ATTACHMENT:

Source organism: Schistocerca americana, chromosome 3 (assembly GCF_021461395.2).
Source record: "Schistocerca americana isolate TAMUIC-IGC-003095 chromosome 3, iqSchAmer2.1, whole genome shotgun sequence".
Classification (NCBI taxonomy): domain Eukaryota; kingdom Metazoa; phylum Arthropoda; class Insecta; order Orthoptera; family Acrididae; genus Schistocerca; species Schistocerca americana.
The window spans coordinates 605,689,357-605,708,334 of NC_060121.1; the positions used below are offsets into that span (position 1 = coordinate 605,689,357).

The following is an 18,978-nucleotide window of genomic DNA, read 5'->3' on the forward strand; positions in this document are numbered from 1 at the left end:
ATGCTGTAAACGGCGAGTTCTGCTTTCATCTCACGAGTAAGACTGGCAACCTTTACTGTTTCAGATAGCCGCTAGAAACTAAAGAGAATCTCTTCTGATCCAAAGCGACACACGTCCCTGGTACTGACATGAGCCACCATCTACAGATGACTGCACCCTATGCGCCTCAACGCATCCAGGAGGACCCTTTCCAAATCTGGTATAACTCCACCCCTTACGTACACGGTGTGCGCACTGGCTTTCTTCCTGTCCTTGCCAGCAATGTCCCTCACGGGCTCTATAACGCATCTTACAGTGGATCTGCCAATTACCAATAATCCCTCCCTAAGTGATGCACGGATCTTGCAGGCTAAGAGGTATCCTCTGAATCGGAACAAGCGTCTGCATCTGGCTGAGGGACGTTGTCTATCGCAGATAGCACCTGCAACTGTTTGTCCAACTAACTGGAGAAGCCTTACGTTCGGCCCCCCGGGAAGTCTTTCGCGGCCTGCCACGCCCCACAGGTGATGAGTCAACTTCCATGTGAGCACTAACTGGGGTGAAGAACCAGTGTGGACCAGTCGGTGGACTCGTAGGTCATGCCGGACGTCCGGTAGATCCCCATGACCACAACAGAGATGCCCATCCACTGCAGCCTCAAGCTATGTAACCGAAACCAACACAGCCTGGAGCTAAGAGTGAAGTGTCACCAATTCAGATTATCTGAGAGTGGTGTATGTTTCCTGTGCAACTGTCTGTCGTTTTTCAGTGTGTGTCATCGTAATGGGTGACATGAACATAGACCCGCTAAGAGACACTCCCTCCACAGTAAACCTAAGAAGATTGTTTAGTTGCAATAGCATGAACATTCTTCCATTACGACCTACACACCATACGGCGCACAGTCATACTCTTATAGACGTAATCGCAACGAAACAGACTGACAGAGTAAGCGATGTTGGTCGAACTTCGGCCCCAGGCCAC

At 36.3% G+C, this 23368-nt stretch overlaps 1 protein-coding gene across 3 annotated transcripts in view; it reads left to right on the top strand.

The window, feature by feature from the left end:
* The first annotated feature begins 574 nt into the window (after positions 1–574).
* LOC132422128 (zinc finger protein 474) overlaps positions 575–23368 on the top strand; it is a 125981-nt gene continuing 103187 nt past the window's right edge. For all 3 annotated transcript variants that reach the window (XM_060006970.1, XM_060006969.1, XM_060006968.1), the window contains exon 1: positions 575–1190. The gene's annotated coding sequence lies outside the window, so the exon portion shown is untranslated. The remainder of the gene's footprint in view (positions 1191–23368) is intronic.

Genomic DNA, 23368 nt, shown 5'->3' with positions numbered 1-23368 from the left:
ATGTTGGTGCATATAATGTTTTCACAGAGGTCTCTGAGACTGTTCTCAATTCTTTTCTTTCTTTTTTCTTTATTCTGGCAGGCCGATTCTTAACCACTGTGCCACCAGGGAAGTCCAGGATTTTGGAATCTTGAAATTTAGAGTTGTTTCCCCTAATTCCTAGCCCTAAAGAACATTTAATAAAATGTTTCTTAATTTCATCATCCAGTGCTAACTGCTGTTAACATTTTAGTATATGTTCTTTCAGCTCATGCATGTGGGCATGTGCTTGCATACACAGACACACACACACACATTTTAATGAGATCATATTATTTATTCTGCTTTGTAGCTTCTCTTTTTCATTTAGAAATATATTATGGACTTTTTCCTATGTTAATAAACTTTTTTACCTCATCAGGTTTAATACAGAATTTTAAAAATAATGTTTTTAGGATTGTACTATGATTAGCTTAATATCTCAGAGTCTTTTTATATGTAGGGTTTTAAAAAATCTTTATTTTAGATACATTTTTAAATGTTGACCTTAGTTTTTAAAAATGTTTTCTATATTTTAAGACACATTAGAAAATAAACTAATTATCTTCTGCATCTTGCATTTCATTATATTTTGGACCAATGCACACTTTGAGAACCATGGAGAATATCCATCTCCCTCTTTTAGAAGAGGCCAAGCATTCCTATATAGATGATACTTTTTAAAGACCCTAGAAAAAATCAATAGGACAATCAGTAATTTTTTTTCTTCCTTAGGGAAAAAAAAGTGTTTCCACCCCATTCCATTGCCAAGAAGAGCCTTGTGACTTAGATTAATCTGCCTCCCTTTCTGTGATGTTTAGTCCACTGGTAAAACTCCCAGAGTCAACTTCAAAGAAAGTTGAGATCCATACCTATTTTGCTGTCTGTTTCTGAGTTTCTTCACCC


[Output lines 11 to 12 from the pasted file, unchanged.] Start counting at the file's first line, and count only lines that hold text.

Genomic DNA, 23368 nt, shown 5'->3' with positions numbered 1-23368 from the left:
ATGTTGGTGCATATAATGTTTTCACAGAGGTCTCTGAGACTGTTCTCAATTCTTTTCTTTCTTTTTTCTTTATTCTGGCAGGCCGATTCTTAACCACTGTGCCACCAGGGAAGTCCAGGATTTTGGAATCTTGAAATTTAGAGTTGTTTCCCCTAATTCCTAGCCCTAAAGAACATTTAATAAAATGTTTCTTAATTTCATCATCCAGTGCTAACTGCTGTTAACATTTTAGTATATGTTCTTTCAGCTCATGCATGTGGGCATGTGCTTGCATACACAGACACACACACACACATTTTAATGAGATCATATTATTTATTCTGCTTTGTAGCTTCTCTTTTTCATTTAGAAATATATTATGGACTTTTTCCTATGTTAATAAACTTTTTTACCTCATCAGGTTTAATACAGAATTTTAAAAATAATGTTTTTAGGATTGTACTATGATTAGCTTAATATCTCAGAGTCTTTTTATATGTAGGGTTTTAAAAAATCTTTATTTTAGATACATTTTTAAATGTTGACCTTAGTTTTTAAAAATGTTTTCTATATTTTAAGACACATTAGAAAATAAACTAATTATCTTCTGCATCTTGCATTTCATTATATTTTGGACCAATGCACACTTTGAGAACCATGGAGAATATCCATCTCCCTCTTTTAGAAGAGGCCAAGCATTCCTATATAGATGATACTTTTTAAAGACCCTAGAAAAAATCAATAGGACAATCAGTAATTTTTTTTCTTCCTTAGGGAAAAAAAAGTGTTTCCACCCCATTCCATTGCCAAGAAGAGCCTTGTGACTTAGATTAATCTGCCTCCCTTTCTGTGATGTTTAGTCCACTGGTAAAACTCCCAGAGTCAACTTCAAAGAAAGTTGAGATCCATACCTATTTTGCTGTCTGTTTCTGAGTTTCTTCACCC